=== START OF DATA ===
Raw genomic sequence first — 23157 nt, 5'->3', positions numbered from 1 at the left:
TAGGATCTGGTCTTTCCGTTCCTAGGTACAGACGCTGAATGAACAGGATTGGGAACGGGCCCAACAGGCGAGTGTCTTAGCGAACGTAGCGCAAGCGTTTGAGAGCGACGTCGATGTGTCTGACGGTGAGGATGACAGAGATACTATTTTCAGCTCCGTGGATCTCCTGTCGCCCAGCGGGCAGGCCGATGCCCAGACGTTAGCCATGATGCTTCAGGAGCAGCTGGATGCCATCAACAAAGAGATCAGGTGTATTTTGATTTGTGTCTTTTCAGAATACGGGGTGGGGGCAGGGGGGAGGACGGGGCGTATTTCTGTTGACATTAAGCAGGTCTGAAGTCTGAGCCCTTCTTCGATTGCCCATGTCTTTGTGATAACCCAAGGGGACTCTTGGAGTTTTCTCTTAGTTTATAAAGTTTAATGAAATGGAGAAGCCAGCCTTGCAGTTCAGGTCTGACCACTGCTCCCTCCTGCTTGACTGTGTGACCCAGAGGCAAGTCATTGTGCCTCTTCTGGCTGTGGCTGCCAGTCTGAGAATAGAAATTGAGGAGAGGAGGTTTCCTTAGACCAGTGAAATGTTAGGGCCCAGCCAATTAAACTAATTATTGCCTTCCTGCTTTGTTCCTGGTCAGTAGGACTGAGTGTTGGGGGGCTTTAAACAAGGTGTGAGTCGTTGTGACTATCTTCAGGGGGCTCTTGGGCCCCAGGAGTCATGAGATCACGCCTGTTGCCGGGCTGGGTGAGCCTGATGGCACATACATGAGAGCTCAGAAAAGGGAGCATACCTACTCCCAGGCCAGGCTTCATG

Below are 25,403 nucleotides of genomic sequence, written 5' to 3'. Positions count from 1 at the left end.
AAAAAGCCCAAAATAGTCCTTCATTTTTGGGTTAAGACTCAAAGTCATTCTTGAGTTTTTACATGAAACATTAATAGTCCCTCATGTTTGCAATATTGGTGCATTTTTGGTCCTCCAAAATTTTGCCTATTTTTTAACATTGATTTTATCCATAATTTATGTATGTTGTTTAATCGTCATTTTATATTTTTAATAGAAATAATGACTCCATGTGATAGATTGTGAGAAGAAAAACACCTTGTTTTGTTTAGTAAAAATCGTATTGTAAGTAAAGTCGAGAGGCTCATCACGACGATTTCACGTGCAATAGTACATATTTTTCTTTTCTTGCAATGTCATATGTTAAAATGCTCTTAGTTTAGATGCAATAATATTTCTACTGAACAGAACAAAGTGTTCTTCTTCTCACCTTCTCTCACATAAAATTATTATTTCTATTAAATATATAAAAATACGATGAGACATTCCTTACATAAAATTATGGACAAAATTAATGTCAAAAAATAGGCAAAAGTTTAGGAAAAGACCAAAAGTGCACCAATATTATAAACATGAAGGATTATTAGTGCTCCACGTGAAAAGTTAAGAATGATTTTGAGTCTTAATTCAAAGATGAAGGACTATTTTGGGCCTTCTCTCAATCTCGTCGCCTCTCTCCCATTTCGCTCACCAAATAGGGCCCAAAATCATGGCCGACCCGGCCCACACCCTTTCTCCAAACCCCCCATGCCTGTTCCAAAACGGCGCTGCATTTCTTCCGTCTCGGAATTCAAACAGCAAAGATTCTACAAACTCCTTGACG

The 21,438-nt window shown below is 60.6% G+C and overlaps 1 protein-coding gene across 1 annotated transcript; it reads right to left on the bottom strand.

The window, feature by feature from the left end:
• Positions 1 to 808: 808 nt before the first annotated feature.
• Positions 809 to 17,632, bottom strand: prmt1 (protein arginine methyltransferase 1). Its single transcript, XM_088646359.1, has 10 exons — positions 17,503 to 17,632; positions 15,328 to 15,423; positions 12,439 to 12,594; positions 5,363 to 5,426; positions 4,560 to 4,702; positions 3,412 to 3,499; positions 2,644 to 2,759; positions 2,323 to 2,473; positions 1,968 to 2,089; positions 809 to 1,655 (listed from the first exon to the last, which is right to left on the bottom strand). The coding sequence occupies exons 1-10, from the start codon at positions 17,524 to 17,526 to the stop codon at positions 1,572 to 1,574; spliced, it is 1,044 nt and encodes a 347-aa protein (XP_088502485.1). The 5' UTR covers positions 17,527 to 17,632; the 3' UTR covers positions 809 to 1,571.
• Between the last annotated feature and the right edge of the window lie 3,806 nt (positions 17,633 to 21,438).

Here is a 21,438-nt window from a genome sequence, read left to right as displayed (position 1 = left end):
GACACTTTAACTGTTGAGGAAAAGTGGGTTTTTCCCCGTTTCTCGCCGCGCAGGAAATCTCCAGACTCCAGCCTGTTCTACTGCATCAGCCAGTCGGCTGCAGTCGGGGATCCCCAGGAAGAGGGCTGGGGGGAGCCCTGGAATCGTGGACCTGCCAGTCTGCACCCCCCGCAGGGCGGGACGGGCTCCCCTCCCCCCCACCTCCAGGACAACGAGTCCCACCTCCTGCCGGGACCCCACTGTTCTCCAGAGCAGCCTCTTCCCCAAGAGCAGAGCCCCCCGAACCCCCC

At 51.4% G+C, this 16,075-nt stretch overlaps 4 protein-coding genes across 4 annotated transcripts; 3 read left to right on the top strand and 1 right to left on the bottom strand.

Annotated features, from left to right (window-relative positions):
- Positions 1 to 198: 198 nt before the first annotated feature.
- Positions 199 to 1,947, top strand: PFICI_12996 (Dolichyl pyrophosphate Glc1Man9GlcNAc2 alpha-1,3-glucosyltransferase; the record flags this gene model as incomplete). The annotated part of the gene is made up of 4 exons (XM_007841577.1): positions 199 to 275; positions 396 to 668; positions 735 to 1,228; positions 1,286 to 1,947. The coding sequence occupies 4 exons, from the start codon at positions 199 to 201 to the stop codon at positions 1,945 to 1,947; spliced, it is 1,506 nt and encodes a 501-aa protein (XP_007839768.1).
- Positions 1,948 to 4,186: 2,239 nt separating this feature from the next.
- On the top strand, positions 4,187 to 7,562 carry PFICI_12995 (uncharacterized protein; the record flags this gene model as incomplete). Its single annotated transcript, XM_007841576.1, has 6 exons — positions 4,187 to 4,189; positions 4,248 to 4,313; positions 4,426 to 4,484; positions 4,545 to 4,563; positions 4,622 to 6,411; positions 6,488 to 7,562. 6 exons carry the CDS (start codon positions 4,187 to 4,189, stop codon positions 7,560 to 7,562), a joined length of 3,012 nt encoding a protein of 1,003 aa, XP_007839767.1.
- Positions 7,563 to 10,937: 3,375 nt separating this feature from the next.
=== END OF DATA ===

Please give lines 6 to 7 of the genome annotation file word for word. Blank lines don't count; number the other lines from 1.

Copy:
The window, feature by feature from the left end:
• Positions 1 to 808: 808 nt before the first annotated feature.